The latest titles from Deerbrook Editions

Expanding on the post, The year in books, this post will give some details about books fresh off the presses. (Some links provided to book pages for ordering, shipping in the USA is free)

First, the Maine Poet Laureate’s new title, How to Start Over, poems by Stuart Kestenbaum, includes some experimental poems using source words supplied by others (loosely might be called found poems). The cover features art by Susan Webster entitled, The letter A. Stuart Kestenbaum has other books from Deerbrook Editions.

Read more and order here

 

 

 

 

 

 

 

 

 

Next is Daybook I by Toni Ortner. This is a deluxe volume at 7 x 10 in.

Toni Ortner is a poet and author who lives in Brattleboro, Vermont. She has 16 books that have been published by fine small presses, 14 of which are poetry books. She is Vice President of the Write Action Board that supports writers in New England through readings and other events. She gives readings at Vermont libraries and bookstores and reads at the Brattleboro Literary Festival. Her work has appeared frequently at vermontviews.org and she has had numerous articles published in The Commons. You can read endorsements where her book is available here on the press site 

Read her column on vermontviews.

 

 

 

 

 

 

 

 

Third is a new book of poems, Chestnut Ridge by Dawn Potter. Chestnut Ridge is also a deluxe volume in 7 x 10 in. format.

“Dawn Potter’s rich and remarkable Chestnut Ridge gives us voices and artifacts tracing the development of southwestern Pennsylvania, from 1635 to 2013—from missionaries to racial conflicts, mining disasters to the way changing times can leave us adrift. Potter makes history alive and compelling.” —Betsy Sholl

Dawn Potter directs the Frost Place Conference on Poetry and Teaching. She is the author of eight books of prose and poetry, and she lives in Portland, Maine.

Chestnut Ridge is available here

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Old lovers never die

Once in a while when you think you see somebody that looks like somebody you knew 30 years ago, it does something to your day, maybe even that sense of remembering who you actually are, the person you are made certain decisions toward becoming, in spite of mistakes, you loved them all.

From being green in an iron lung, to being a vegetarian with a tendency toward Macro, as most youth, beyond hopeful, beyond optimistic, overestimating purpose, while some say be a doctor or a lawyer, others said how talented you are, you lived on a kind of threshold. The painters argued over whether your cartoons were art, whether you should be drawing from nature, eventually a teacher would balance it all out when he said about your sketchbook, “It shows how you think.”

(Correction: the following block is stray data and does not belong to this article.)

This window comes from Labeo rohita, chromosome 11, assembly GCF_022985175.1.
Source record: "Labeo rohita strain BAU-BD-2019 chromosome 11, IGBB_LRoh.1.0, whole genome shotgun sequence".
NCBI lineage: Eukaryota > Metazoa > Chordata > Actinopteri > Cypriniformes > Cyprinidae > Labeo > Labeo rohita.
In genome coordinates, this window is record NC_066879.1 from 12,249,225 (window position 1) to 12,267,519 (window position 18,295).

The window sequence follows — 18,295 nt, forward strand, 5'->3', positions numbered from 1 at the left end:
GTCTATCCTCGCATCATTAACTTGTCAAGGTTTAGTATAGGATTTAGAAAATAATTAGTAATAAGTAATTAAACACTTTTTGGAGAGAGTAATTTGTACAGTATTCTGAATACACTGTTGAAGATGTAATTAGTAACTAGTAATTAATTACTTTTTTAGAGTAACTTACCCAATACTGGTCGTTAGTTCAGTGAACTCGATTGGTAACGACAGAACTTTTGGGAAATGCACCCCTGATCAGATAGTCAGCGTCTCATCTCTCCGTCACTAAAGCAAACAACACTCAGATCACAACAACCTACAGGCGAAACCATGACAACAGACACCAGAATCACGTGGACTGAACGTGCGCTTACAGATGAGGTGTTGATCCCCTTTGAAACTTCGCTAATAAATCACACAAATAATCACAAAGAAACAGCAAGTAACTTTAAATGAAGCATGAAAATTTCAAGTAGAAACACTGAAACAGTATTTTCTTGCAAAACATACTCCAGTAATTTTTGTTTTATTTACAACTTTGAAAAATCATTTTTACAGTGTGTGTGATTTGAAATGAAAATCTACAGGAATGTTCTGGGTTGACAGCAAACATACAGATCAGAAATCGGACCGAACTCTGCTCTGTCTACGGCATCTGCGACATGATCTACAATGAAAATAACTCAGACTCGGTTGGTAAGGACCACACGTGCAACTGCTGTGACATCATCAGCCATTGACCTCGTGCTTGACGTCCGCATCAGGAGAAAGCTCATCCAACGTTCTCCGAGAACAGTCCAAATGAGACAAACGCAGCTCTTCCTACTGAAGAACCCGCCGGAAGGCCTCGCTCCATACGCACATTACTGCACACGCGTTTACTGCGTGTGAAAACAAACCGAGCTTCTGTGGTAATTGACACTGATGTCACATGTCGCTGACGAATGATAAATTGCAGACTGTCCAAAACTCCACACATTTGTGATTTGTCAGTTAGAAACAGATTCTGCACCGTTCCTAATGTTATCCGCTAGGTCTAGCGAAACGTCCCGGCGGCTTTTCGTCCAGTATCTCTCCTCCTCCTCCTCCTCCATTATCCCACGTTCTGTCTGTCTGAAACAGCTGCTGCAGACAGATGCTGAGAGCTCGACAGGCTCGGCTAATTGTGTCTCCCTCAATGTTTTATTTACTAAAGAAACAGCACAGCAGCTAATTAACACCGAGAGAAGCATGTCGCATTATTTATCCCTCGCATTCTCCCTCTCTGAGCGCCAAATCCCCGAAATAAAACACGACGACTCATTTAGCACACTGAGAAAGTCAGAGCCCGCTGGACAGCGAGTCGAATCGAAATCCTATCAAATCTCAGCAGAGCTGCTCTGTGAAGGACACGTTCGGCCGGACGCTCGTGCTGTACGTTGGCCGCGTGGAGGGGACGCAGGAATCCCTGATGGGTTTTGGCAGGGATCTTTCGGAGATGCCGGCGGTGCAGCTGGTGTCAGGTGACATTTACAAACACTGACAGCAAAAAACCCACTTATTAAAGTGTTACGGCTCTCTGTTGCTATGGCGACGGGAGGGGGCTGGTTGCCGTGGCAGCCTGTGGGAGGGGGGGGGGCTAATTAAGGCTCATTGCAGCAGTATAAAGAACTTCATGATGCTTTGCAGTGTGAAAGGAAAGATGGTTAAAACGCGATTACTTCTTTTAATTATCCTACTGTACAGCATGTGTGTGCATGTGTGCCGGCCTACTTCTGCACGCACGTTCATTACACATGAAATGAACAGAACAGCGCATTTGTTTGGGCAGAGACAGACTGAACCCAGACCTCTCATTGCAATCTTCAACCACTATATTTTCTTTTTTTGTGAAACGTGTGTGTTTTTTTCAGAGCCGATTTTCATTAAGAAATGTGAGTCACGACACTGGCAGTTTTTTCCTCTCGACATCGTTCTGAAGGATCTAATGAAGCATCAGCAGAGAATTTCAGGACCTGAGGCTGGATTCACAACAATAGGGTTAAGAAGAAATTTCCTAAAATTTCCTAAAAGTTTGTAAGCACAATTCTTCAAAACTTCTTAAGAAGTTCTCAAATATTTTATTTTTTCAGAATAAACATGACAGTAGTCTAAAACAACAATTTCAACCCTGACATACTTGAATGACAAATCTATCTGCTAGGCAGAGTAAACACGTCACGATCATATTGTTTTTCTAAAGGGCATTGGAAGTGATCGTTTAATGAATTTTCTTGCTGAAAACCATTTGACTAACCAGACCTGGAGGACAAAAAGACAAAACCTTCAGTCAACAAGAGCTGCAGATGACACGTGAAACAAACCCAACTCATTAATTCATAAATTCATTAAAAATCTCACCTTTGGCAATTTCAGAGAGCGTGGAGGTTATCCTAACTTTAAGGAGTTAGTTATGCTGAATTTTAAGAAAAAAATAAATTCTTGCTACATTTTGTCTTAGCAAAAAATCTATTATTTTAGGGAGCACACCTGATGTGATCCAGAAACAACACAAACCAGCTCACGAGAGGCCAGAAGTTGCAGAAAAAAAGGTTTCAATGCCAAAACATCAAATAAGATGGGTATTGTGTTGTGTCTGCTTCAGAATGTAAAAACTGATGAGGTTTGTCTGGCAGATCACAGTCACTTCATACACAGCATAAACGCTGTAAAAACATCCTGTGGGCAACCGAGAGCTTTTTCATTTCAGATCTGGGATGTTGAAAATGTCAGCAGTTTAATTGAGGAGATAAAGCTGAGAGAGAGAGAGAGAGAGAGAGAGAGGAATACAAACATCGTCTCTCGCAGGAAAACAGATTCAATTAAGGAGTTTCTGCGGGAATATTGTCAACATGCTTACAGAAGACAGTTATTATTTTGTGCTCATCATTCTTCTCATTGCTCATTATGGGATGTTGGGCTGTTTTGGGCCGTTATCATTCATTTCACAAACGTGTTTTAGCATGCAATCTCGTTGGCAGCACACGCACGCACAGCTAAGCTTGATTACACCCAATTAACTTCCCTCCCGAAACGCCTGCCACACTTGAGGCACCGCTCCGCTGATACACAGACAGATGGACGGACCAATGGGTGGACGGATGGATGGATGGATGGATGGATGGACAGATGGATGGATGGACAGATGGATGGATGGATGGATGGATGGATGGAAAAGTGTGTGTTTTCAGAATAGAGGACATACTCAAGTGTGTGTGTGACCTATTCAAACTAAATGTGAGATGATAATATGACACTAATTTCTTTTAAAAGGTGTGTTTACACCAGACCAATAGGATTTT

Likewise, decades later, when realizing how angry you were at your father for not only divorcing your mother but for remarrying. The therapist rang a bell when he said, “He was not emotionally responsible.” Imagining that phrase, the gears were turning, the brain shifting and a reason flowed and grew into understanding why so many mistakes eclipsed purpose. But not imagination, not drawing, even from memory, the self is all you need, your mind is guaranteed, but it takes years if not a lifetime to know what the gurus mean when they say to control your mind. Or Jesus when he said, “. . . as you believe so shall it be.”

You can walk the same summer day’s path thinking about annoying things or you can be counting your blessings, don’t you know. When you have the insight you are on the path to self knowledge, ha. But then what is knowledge? Know your self. How little we know. Facts and figures, skills and practice—talent, now there is a conundrum. What good is talent if you do nothing with it. Some consider success the end to the means. But the business of art is not making art, learning what your teacher is really saying, because the best teaching is by example. You know this if your mother did not make you do things. You cannot force people to do things. Mothers teach by example.

Desire makes the world turn, and it causes so much pain. Learn to love without desire, ha, then there is no song, there is no moonlit night when a field becomes a sky of stars for the fog of fireflies blinking in courtship. Yes, find my love by light.

So when you see that face in the market pondering the shelf of soups, or the rack of breads, and somehow it dawns on you that the store is full of lovers, all those faces, in their own worlds, all milling around almost impervious to each other, what have you noticed?